Reed was a more prominent part of the Redskins passing game in Sunday’s victory over Green Bay. Considering his importance to the offense and quarterback Alex Smith’s history with tight ends, that should only continue.
In Washington's passing game, Reed often is the focal point. But Reed isn’t the only tight end worth throwing to on the roster, as Vernon Davis has been a big-play target the past two seasons. Despite being reunited -- they played seven seasons together in San Francisco --– Smith and Davis haven’t connected often in three games. Davis has been targeted just four times, catching all four.
Against the Packers, Reed caught four passes for 65 yards and Davis caught two for 70 yards. The Redskins had only 12 completions in 20 attempts. If they’re running well with Adrian Peterson, that will naturally limit their pass attempts. They also want to get running back Chris Thompson involved in the passing game, as well as their wide receivers. But Reed is their best target when healthy.
“There’s a concerted effort to get Jordan involved every week and really, he’s a great player,” Redskins coach Jay Gruden said. “We’re trying to manage him early in the season, make sure he gets back to full strength. Whether he’s there or not, he’s looking better and better each week at practice and helping at the games. It’s good to get Vernon Davis some shot plays down the field.”
Reed had offseason surgery on both big toes, correcting an issue that plagued him most of the previous two seasons. It meant he was unable to start running until July. Reed is one of the Redskins’ hardest workers in the offseason, so for him to lose that preparation time set him back. Slowly, though, he has said he does feel his burst and explosiveness returning.
Last week, Gruden said the Redskins aren't overworking Reed because they have more options -- they like Jeremy Sprinkle, especially as a blocker -- and it's about keeping their top tight end healthy.
“He's going to get more and more as the season goes on,” Gruden said of Reed. “As Jordan gets more comfortable, and when we feel great about his health -- which we do right now -- I think you'll see more and more of Jordan."
Reed said recently, “I feel very good about where my body is at right now.”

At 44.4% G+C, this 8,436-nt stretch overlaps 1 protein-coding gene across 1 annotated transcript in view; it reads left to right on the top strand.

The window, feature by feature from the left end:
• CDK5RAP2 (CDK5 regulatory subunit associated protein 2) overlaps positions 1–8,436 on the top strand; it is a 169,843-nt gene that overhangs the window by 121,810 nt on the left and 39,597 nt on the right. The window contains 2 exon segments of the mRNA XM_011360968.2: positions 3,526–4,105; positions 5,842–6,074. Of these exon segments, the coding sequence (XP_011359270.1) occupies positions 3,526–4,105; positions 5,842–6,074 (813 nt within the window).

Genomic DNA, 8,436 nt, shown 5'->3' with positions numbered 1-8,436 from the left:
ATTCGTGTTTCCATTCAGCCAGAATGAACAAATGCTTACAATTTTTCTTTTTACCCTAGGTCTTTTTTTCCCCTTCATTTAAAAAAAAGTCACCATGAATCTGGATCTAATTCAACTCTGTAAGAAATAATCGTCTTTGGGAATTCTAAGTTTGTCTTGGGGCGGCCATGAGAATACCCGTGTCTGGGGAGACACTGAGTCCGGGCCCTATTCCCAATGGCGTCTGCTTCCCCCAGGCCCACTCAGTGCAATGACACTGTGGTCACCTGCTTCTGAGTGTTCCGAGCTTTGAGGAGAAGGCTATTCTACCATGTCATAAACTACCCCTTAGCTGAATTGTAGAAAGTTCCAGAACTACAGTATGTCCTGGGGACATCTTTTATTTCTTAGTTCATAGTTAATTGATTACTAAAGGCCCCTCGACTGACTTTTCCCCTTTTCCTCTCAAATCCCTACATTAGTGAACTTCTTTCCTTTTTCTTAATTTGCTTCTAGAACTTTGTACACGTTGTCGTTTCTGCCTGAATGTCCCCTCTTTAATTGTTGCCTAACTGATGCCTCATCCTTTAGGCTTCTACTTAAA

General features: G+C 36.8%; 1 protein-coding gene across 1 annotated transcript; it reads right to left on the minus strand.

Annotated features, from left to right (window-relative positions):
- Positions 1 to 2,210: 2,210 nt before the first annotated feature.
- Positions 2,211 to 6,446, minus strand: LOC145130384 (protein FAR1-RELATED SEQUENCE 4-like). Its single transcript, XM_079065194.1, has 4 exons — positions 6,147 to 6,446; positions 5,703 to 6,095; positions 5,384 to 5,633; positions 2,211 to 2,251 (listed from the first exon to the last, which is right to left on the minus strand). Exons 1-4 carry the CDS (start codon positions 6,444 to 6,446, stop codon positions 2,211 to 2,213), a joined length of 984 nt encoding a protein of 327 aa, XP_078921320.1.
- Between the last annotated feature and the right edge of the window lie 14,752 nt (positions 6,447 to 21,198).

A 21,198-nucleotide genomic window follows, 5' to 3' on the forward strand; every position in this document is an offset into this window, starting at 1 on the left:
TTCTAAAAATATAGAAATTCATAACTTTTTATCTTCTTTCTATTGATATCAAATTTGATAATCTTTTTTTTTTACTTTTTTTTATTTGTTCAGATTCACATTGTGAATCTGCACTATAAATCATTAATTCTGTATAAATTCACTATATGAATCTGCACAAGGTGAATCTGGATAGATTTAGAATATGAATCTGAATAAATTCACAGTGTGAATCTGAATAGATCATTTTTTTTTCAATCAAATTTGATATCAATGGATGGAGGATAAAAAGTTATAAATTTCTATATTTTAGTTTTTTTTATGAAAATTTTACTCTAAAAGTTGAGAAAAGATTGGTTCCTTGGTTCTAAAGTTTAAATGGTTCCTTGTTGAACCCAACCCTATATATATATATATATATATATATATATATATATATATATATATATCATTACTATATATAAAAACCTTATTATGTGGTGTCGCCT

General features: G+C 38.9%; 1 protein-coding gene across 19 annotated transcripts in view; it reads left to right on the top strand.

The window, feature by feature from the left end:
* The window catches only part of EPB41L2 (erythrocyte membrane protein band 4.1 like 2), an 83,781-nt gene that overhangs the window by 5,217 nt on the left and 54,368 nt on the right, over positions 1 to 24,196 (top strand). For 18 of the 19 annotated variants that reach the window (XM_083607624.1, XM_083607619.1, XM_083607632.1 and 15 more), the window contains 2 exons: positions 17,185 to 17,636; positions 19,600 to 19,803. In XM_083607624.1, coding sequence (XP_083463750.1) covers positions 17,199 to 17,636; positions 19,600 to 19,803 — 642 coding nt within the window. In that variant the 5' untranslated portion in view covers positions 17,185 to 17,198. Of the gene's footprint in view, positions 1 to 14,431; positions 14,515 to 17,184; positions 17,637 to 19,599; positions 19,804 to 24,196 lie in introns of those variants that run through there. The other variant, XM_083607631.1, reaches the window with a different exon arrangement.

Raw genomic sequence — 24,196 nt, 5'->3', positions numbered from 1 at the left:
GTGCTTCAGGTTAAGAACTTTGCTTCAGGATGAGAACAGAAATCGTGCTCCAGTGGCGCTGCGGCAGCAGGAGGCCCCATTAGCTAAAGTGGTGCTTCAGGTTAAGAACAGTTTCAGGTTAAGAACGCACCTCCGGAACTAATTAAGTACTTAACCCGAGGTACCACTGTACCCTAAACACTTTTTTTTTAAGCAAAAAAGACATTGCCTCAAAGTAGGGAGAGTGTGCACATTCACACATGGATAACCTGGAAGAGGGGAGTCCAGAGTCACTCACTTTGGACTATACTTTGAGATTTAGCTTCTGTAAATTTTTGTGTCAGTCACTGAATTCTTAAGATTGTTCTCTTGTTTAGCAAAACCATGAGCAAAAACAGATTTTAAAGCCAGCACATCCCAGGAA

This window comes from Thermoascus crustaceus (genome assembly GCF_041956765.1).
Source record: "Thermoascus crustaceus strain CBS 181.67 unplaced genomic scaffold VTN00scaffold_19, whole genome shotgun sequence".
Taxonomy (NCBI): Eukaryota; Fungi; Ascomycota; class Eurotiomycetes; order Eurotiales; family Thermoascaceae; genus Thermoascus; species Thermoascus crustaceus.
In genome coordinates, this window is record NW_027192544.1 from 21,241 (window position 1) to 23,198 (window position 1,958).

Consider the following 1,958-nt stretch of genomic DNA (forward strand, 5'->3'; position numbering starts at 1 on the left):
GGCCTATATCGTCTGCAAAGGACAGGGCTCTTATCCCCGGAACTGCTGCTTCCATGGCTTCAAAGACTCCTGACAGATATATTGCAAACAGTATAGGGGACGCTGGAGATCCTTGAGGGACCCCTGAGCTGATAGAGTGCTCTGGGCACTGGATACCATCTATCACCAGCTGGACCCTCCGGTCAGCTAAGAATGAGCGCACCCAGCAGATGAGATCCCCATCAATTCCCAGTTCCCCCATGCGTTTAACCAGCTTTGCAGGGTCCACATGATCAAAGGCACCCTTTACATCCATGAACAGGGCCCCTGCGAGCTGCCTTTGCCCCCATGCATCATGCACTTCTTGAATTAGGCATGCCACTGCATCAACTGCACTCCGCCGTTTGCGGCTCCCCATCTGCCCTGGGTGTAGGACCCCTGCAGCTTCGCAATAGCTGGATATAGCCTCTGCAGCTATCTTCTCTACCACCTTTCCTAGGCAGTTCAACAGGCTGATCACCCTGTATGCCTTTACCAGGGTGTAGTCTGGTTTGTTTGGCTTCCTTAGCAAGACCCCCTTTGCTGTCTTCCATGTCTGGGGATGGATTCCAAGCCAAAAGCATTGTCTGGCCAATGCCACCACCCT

Reed’s modest output in Week 2 stemmed more from coverage scheme more than anything about his body. Indianapolis played a soft Tampa 2, so a linebacker ran with Reed down the middle of the Cover 2 zone any time he went out for a pass. The Colts played that look at least 75 percent of the game.
On Sunday, Green Bay played more man coverage. When in zone, the Packers did not use the Tampa 2 look. Reed’s yards per catch went from 9.2 against the Colts to 16.3 against the Packers.
“It’s more about the multidimensional offense we’ve had,” Reed said. “When you can’t run and they can just sit back in a Cover 2, Tampa 2, it’s going to be hard.”
Reed showed his effectiveness on a 34-yard catch-and-run against Green Bay. The Packers played zone with their linebackers, but he got Clay Matthews to widen by faking a cut outside, then turning back inside to an open area. After the catch, Reed hit an open gap.
Davis reminded everyone of what he can still do on his 50-yard catch. His defender was screened, so all Davis needed to do was release outside and sprint down the sideline. Smith has a history with Davis; he’s thrown more touchdown passes to him (30) than anyone else in his career. But Smith and Reed, who did not play in the preseason, did not work in a game together until the regular-season opener.
“The more all of us continue to work together, all those reps, you just bank that stuff and it gets better and better,” Smith said. “With certainly Jordan in the games, you just continue to build on all those reps you’ve had together.”